last couple of inches of the zip apart when you're in a hurry to get your
instrument out of its case.
The RAW case has one extra gotcha - there's a carrying handle on the top
of the case, which prevents you from sliding the zipper right around the
back of the case (you have to poke your hand through the handle). This
is a proper pain in the arse.
As it's a shaped case there's not a lot of room inside for bits
and bobs - there are slots for the crook and the mouthpiece. There's
a little bag provided which will fit down the bell, but I'm always
wary of putting anything down the bell of my horns.
There are also a couple of zipped pockets attached to the outside - and
the one on the top is big enough to take a flute in a clutch-type case,
which is a nice bonus given that many sax players double on flute. With
a bit of careful wrapping in some cloth you could get a clarinet in there.
Something I'm frequently asked is how well do unlacquered horns stand
up to corrosion. Well, brass doesn't rust - but it can go green with verdigris
(a sort of brass mould) and in extreme cases it can even develop something
known as red rot. This is why horns are usually lacquered or plated. However,
there are plenty of vintage horns knocking about that have no lacquer
left on them - and they've managed to survive quite happily for at least
50 years or so.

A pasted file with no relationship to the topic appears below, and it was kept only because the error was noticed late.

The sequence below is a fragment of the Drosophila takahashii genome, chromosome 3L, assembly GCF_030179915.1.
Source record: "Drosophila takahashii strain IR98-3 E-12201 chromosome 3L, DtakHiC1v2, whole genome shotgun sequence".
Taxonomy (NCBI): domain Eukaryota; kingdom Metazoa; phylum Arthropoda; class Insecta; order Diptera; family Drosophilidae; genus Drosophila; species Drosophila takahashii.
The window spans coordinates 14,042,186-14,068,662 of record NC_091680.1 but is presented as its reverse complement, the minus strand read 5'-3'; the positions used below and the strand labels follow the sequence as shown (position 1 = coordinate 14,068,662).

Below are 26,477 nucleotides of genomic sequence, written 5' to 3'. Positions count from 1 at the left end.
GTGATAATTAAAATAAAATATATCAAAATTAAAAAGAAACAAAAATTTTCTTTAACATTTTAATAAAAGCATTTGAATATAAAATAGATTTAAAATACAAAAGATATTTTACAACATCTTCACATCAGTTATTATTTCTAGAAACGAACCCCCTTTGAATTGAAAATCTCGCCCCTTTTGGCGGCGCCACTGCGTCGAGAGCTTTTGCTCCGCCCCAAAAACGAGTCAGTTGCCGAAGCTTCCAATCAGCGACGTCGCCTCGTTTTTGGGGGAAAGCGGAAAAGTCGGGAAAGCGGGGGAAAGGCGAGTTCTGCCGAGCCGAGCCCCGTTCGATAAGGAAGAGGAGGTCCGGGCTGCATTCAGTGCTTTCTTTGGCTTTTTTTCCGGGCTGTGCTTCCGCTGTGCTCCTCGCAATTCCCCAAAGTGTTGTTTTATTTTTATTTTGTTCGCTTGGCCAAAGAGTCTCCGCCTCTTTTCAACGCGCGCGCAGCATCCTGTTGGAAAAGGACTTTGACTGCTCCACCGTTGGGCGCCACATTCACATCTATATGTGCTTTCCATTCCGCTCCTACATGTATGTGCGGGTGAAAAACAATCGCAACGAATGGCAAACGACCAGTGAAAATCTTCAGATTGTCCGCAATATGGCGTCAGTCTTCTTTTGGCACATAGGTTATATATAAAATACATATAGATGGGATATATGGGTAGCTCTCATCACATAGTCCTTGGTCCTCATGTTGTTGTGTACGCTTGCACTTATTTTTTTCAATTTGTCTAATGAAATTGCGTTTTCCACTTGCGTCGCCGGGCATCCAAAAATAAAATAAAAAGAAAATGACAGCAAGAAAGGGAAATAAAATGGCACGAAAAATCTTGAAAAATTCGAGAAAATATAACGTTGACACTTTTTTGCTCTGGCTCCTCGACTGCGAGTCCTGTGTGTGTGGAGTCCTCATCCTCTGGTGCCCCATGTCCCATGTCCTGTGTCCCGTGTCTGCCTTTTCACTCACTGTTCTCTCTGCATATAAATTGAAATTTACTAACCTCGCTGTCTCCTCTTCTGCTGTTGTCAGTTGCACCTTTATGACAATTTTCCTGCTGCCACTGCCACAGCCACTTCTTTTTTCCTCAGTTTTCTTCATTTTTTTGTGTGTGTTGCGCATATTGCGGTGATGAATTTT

Much depends on how you care for the horn, the environment in which the
instrument is played and stored, and your body chemistry. Some people
sweat more than others, and some people seem to have more acidic sweat
this instrument is going to tarnish - that's the whole point - and hopefully
it'll do so gracefully so that it ends up with that lovely crystalline
brass patina that many vintage horns possess.
It doesn't take that long either - note the difference in the shine between
the tube of the crook (which has had a fair bit of handling) and the crook
socket (which hasn't). The more you use and handle the horn, the sooner
it will tarnish.
Some players are going to find that their horn develops a few green spots
here and there - though these can be removed (cigarette lighter fluid
does a good job for light blemishes) - and I think it's fair to say that
keeping an unlacquered horn looking neat and tidy is as much about post-playing
care as it is about luck. If that sounds like too much hassle then go